• 8 January 2008
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Policies that spurred the ICT miracle

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Policies that spurred the ICT miracle

India's high profile Information Technology (IT) industry was spurred by the "New Computer Policy" which was announced in the turbulent days following the assassination of the then Prime Minister Indira Gandhi. Her son Rajiv Gandhi who took over as the PM on October 31, 1984, hours after Mrs Gandhi's assassination, did not waste much time and announced the "New Computer Policy" on November 19, 1984.

The then fledgling IT industry, with an annual turnover less than Rs 500 got a real boost under the most trying circumstances facing the nation. But certainly the sector has grabbed the window of opportunity offered to it by the tech-savvy, pilot-turned Prime Minister, perhaps in a manner unimagined even by the drafters of the computer policy.

Rajiv Gandhi unshackled the IT industry with just four steps:

  • Reduction in import duties for computer peripherals

  • Foreign equity participation allowed in IT companies

  • Import restrictions on computers liberalized

  • Software companies recognized as a separate industry

As the IT industry began to take shape, various government agencies unrolled the red tape slowly and steadily. The annual budgets were the occasions used by various finance ministers to remove hurdles in the path of the industry's growth. In February, 1994, the government followed it up with a National Infotech Policy.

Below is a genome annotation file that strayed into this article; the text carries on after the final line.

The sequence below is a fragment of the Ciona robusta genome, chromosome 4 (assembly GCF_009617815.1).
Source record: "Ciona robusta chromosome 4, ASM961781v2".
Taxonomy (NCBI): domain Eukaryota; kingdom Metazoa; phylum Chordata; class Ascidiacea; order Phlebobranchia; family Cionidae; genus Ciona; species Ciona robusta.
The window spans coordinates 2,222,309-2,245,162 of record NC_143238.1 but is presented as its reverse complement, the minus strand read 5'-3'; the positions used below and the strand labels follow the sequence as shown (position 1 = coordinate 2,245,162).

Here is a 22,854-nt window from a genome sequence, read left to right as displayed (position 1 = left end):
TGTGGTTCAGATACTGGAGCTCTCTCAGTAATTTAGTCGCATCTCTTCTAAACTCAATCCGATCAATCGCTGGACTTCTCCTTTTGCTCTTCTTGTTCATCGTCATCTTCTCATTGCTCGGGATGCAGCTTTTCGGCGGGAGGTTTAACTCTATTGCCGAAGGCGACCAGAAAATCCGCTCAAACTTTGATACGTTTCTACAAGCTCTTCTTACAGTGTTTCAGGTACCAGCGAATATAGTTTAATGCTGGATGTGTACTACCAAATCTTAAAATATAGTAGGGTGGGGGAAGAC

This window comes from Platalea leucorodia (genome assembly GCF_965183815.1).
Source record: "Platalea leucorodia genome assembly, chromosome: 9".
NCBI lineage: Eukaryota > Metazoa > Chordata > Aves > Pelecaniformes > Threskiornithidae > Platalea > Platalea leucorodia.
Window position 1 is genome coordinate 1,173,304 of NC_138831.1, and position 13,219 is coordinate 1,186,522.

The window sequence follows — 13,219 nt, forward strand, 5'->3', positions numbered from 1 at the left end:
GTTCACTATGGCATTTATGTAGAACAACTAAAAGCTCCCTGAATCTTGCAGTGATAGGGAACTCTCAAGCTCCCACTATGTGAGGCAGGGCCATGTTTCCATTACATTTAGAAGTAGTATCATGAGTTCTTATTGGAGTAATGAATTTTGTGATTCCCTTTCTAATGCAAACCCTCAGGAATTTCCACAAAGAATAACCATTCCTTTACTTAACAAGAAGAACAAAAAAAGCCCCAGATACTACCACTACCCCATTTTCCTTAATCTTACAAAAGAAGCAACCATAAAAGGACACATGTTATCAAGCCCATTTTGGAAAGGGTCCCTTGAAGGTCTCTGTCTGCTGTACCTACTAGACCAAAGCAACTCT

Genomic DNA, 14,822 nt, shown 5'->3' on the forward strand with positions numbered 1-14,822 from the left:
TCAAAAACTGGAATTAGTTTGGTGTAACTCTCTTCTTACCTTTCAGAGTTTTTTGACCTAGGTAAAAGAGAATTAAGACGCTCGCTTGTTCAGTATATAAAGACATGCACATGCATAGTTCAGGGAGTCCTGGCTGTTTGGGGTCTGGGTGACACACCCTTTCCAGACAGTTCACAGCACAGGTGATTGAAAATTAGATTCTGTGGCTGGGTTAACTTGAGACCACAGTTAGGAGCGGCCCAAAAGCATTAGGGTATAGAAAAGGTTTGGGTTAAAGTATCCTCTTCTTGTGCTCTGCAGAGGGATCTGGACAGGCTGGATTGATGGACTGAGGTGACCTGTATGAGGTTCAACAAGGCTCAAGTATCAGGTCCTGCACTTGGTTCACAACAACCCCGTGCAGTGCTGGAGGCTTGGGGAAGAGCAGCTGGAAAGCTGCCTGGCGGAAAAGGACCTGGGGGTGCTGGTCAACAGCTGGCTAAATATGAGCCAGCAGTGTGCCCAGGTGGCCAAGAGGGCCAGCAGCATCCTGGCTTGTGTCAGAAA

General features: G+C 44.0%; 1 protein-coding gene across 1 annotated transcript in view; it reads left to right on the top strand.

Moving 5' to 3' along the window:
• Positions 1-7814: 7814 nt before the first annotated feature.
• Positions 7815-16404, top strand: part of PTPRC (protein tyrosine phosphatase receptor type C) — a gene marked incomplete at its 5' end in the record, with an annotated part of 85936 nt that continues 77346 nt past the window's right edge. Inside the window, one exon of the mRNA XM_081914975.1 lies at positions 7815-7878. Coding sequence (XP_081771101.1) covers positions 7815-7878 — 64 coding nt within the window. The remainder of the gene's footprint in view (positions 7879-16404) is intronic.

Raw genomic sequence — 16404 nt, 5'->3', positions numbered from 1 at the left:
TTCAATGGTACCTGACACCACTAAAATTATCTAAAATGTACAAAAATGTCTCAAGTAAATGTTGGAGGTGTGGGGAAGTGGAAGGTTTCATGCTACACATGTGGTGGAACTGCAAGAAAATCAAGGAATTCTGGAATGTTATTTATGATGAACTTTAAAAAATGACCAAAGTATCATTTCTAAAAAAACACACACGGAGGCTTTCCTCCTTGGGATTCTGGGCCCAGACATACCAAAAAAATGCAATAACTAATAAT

The next spurt of IT policy reforms happened in 1999 when a National IT Task Force made an elaborate set of 200 or more recommendations. The Vajpayee government and the then IT minister, Pramod Mahajan, set the tone for the industry's next Big Leap. In fact, it was only during this period that a separate Ministry for IT & Telecom was set up, merging the Department of Electronics, which was handling the IT tasks. One of the biggest success of the task force recommendations is the creation of the Business Process Outsourcing (BPO) industry which is now making the waves around the world. The industry grew in response to the policy changes that slashed the prices of telecom bandwidth by unprecedented levels.

Telecom Policy 1994

Telephones have been around in India since late 19th century but telecommunications was not perceived as one of the key infrastructure sectors till the National Telecom Policy 1994 gave it that status. This development itself came as a result of the New Economic Policy unveiled by the Narasimha Rao government in 1991, which noted that "it was necessary to have a world class telecom infrastructure to realize the full potential of the new Economic Policy and therefore it is necessary to give the highest priority to the development of telecommunications service in the country."

The results are there for every one to see. The Policy allowed foreign direct investment with some limits in telecom sector, ended the monopoly of the only government-run telecom service provider and allowed the entry of private telecom companies. From less than 20 million basic telephone lines in 1994, India today boasts of 250 million telephone connections, making the second largest telecom market in the world and also the planet's fastest growing telecom market.

 

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